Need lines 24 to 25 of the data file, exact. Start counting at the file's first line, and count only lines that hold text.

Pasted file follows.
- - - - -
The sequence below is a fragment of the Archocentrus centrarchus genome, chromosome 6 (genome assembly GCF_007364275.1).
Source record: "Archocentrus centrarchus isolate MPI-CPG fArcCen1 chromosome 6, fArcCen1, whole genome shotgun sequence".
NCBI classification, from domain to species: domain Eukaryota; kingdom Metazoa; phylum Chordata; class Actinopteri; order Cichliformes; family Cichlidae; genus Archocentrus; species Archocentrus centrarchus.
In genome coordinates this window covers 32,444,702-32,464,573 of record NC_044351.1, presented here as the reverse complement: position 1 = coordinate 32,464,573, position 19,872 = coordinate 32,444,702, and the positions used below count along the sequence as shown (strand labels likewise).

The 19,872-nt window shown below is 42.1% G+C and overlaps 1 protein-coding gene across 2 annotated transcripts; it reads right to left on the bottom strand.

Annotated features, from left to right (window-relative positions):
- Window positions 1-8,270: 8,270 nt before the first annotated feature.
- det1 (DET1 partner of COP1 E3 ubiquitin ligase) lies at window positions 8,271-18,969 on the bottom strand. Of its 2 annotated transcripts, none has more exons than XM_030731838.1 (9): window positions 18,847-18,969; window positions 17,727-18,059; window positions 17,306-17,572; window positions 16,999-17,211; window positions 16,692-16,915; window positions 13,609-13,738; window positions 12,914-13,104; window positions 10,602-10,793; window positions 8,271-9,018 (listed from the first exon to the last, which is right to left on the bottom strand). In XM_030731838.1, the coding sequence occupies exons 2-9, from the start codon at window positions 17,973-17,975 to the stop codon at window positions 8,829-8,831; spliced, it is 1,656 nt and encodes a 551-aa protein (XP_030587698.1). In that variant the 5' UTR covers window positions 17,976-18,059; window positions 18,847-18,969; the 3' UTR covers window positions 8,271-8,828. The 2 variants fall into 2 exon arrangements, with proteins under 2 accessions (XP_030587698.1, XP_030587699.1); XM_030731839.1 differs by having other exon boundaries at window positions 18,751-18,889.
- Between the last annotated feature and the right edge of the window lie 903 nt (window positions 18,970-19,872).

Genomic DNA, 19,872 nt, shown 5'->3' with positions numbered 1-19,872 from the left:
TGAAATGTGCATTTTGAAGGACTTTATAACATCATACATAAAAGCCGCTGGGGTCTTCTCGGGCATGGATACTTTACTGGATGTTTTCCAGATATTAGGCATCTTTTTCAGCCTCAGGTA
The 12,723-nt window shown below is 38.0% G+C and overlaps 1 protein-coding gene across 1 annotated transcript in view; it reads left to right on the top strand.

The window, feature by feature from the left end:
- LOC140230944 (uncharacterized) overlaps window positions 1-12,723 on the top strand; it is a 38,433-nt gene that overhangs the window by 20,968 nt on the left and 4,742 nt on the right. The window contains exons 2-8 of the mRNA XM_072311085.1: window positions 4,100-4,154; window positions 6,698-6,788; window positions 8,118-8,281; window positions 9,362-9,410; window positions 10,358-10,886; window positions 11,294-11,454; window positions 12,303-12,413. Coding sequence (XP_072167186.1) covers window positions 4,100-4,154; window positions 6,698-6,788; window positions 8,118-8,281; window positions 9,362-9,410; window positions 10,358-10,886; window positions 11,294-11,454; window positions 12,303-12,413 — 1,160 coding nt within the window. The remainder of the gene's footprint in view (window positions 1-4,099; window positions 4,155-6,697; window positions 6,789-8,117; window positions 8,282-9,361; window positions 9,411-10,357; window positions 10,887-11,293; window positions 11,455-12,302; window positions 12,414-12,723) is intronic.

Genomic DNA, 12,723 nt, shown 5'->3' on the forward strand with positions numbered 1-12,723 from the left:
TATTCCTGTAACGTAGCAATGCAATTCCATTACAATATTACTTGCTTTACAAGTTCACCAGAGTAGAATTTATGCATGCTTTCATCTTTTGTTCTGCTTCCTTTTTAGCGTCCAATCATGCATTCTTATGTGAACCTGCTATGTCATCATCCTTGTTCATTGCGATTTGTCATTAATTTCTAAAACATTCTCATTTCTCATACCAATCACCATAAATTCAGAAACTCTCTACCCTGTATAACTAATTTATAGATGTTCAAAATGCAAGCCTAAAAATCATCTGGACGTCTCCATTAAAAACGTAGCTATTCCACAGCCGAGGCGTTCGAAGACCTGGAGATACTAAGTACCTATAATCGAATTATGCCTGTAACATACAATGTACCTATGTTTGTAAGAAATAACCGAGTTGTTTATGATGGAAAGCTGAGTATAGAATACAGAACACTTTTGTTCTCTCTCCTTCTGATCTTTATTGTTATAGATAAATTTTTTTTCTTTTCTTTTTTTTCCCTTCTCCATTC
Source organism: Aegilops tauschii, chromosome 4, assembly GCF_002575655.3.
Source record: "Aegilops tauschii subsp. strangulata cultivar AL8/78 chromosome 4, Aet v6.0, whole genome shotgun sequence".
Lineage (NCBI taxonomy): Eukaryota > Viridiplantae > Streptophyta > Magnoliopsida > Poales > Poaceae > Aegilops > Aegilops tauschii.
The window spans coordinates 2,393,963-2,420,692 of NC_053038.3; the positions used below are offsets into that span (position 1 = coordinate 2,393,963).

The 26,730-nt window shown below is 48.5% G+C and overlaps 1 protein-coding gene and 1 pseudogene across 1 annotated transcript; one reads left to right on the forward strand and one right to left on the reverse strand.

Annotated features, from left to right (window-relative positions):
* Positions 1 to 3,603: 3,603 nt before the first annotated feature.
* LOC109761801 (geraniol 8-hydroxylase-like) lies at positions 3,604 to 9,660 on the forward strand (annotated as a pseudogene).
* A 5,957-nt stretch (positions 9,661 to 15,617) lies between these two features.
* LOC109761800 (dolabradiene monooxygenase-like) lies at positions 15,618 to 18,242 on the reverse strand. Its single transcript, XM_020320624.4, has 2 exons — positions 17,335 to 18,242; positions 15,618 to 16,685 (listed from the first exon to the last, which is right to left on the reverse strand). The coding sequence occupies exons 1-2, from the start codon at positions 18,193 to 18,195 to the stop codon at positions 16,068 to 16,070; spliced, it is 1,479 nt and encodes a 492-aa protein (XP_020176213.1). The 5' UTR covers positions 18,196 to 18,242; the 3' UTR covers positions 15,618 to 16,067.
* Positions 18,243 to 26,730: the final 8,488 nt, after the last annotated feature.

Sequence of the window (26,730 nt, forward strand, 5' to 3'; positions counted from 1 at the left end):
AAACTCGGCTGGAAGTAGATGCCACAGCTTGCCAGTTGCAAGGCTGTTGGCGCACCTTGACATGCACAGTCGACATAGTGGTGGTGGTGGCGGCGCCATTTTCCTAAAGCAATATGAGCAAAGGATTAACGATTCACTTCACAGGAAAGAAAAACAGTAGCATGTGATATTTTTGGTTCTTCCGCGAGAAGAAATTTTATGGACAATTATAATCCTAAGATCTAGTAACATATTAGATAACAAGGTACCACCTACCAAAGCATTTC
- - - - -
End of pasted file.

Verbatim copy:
* LOC109761801 (geraniol 8-hydroxylase-like) lies at positions 3,604 to 9,660 on the forward strand (annotated as a pseudogene).
* A 5,957-nt stretch (positions 9,661 to 15,617) lies between these two features.